When I wrote about selecting a Medicare Part D prescription drug plan a couple of weeks ago, I gave it an average grade - at least for my simple needs. It might have been a B except that the Medicare website is so badly designed, so let’s call it a C.
Well, hold on just a minute now. The process is not done yet.
After applying for the plan I selected, I expected the next steps would move along as the pleasant woman representing the insurance carrier had explained on the telephone: my “welcome kit” would arrive in a couple of weeks along with an identification card, and I would be billed monthly as we had arranged. If I needed prescription drugs before my card arrived, said the woman, here was a number to call. It all appeared to be reassuringly efficient.
Random mailings and calls began arriving. Medicare sent a form asking for my name and Medicare claim number. Odd, since I already had my Medicare card in hand, but I followed the instructions anyway.
An application for Part D insurance arrived from the carrier I had selected. Having already applied by telephone, I called to ask if they wanted the application on paper too. No, that wouldn’t be necessary. The mailing was an error, probably the marketing department who didn’t yet know I had enrolled. Sorry. Please accept our apologies, etc.
Then an insurance company representative called to tell me there was a snag in my application; it would be longer until my card would be sent than I’d originally been advised. She didn’t know what the hang-up was, but assumed it had to do with a backlog of applications.
A few days later, I arrived home to a phone message from the insurance carrier asking me to call “ASAP” as there was a problem with my application. The tone in the caller’s voice suggested urgency.
That’s when the fun began.
The phone number led to the general customer service line. Each time you call, there are nearly ten minutes worth of menu choices and other questions before you sit on hold for an indeterminate length of time. I had an appointment and so hung up after 15 minutes.
I tried again the next day, went through the menu and the Q&A routine again, and way too long on hold. Eventually, I got a live person who asked why I was calling. “I’m returning your call,” said I. Thence ensued a long series of questions I had just punched into the telephone. When the bureaucracy had been satisfied, the woman once again asked why I was calling. I told her I didn’t know, but it apparently had something to do with my application for Medicare Part D coverage.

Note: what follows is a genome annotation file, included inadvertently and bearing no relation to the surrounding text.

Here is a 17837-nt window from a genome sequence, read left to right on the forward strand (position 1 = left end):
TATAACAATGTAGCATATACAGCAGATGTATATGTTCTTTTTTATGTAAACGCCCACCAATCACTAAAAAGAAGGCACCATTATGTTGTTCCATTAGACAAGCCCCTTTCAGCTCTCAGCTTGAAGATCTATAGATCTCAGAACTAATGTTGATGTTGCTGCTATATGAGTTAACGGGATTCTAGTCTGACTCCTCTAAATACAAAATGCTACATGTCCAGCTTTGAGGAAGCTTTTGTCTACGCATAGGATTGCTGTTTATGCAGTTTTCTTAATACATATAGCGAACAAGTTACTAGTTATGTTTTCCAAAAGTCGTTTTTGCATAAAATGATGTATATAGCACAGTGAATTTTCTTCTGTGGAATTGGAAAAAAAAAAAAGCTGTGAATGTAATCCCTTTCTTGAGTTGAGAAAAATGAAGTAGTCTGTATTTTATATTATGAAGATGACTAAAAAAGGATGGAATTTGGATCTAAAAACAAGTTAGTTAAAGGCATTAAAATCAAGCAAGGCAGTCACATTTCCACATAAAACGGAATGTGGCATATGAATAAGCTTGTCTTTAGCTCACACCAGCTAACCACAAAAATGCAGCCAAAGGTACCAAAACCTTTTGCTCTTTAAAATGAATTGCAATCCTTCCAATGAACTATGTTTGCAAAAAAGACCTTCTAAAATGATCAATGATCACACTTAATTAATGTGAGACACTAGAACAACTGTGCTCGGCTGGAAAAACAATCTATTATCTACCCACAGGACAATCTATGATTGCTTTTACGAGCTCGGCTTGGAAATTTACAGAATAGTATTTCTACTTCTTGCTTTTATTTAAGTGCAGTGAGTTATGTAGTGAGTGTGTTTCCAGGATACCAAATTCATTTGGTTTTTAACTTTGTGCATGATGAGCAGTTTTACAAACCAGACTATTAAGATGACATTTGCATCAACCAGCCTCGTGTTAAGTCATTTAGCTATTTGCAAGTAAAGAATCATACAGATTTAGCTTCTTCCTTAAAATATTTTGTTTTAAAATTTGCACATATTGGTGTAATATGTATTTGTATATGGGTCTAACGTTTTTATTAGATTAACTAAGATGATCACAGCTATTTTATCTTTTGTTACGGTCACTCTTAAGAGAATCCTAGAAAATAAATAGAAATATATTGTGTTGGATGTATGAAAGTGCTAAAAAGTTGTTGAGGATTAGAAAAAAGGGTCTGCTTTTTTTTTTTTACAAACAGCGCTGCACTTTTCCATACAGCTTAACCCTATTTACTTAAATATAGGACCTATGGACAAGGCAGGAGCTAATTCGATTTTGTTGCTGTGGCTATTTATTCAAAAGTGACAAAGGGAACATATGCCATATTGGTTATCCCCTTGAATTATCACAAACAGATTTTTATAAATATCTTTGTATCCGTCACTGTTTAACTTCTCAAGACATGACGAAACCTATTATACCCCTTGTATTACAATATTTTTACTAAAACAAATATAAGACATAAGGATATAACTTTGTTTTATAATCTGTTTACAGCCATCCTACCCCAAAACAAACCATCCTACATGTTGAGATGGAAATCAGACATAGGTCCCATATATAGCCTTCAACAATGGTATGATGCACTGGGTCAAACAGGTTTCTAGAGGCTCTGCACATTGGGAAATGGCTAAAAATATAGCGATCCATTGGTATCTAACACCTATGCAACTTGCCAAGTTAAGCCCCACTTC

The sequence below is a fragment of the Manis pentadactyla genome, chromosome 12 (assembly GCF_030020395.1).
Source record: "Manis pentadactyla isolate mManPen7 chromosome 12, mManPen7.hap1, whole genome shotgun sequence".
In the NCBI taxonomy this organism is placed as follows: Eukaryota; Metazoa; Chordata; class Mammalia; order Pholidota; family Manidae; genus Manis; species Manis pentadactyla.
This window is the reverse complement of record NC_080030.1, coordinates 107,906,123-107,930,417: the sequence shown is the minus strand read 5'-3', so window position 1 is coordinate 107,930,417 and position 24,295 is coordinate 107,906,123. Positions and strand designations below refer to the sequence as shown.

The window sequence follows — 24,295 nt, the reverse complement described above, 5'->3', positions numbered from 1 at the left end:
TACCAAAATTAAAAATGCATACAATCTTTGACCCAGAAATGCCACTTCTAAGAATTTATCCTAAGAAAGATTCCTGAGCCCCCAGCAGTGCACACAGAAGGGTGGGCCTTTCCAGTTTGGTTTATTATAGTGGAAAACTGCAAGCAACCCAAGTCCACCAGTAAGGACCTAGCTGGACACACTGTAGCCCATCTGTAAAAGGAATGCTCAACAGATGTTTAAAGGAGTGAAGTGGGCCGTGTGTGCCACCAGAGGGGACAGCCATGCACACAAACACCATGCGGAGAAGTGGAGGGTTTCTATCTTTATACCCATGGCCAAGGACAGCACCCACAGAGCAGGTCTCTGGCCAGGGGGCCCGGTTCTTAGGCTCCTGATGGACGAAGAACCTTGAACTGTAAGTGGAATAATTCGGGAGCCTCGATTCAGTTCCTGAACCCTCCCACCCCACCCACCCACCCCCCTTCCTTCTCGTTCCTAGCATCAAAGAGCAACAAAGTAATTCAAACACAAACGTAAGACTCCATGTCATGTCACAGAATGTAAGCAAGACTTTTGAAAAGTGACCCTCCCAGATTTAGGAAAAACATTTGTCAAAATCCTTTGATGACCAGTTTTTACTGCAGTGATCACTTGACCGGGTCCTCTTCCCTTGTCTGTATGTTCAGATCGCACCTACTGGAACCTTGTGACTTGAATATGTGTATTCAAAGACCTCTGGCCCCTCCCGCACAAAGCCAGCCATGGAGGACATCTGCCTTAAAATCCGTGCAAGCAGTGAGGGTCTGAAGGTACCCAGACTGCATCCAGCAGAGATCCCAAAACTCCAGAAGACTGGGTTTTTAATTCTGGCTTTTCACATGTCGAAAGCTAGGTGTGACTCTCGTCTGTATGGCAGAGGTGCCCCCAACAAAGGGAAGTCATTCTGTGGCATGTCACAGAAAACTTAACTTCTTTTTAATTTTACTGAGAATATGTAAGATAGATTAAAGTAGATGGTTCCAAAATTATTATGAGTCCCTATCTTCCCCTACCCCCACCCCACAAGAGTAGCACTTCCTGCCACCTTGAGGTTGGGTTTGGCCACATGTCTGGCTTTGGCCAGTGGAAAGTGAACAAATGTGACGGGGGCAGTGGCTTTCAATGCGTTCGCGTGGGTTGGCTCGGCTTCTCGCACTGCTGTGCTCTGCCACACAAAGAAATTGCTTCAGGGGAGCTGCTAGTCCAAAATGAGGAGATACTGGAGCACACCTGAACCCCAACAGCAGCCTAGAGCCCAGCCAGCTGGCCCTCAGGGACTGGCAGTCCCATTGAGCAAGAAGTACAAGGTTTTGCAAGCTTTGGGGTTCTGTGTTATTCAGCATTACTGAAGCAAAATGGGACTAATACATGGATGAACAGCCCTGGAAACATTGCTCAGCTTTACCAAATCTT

Many minutes of silence followed punctuated by my occasional question: Are you still there? At last, the woman said, “I think you’re not eligible for this coverage.”
“You think? asked I. “Well, I’m not sure,” said she.
I will spare you the rest of that conversation and the next one - a close duplicate with a supervisor who added that I am not in Medicare’s database. Since I have a card and a number, I doubted that, but it wasn’t worth having the conversation. She was certain I had never applied for Medicare.
Moving on to the third person - 40 minutes after I’d begun the phone call - I was assured that I am in the Medicare database but, because I had applied for Part D before my 65th birthday, the application had been voided and I would need to apply again.
No amount of explaining that the point had been to apply early so that I would be covered from my birthday forward made a dent. Nor did my suggestion that since my information had not changed in the intervening two weeks, perhaps the best course would be to just re-submit my original application.
Oh, no - that would never do, and I spent another 15 or 20 minutes making a second telephone application. No mention was made this time of what I should do if I need a prescription filled before my “welcome kit” arrives.
Is this what old age is about? Endless time on hold? The same questions repeated five, six, even seven times in one phone call? Mysterious mailings about information already established? Errors in Medicare and insurance records? Urgent-sounding phone calls that are not so urgent? Confused customer service people? Isn't there enough of this in our lives already?
I’m exhausted, and I still don't have a prescription drug card.
This Just In: Part D Cost Increases
The kinks aren't even worked out of the program yet, but Medicare announced last week that the cost to consumers of Part D will increase in 2007:
- Deductibles, for those plans which include them, will be allowed to increase by $15 to $265
- The coverage limit before the "doughnut hole" kicks in will be increased by $150 to $2400
- The maximum out-of-pocket expenses before Medicare pays 95 percent of drug costs increases by $250 to $3850
- Total increase in cost to an insured who uses enough drugs to get past the doughnut hole: $351.25
That is, unless insurance companies increase premiums too:
"Insurance companies say they are analyzing what kind of effect the increase will have on next year's premiums, but most say the new coverage limits shouldn't significantly inflate 2007 rates."
- - The Wichita Eagle, 15 April 2006
Back in the 1960s or '70s, Senator Everett Dirksen famously said about the federal budget, "A million here, a million there, and pretty soon you're talking about real money."
For elders on fixed incomes, an increase of a hundred dollars here, a hundred dollars there and pretty soon they're choosing between drugs and food.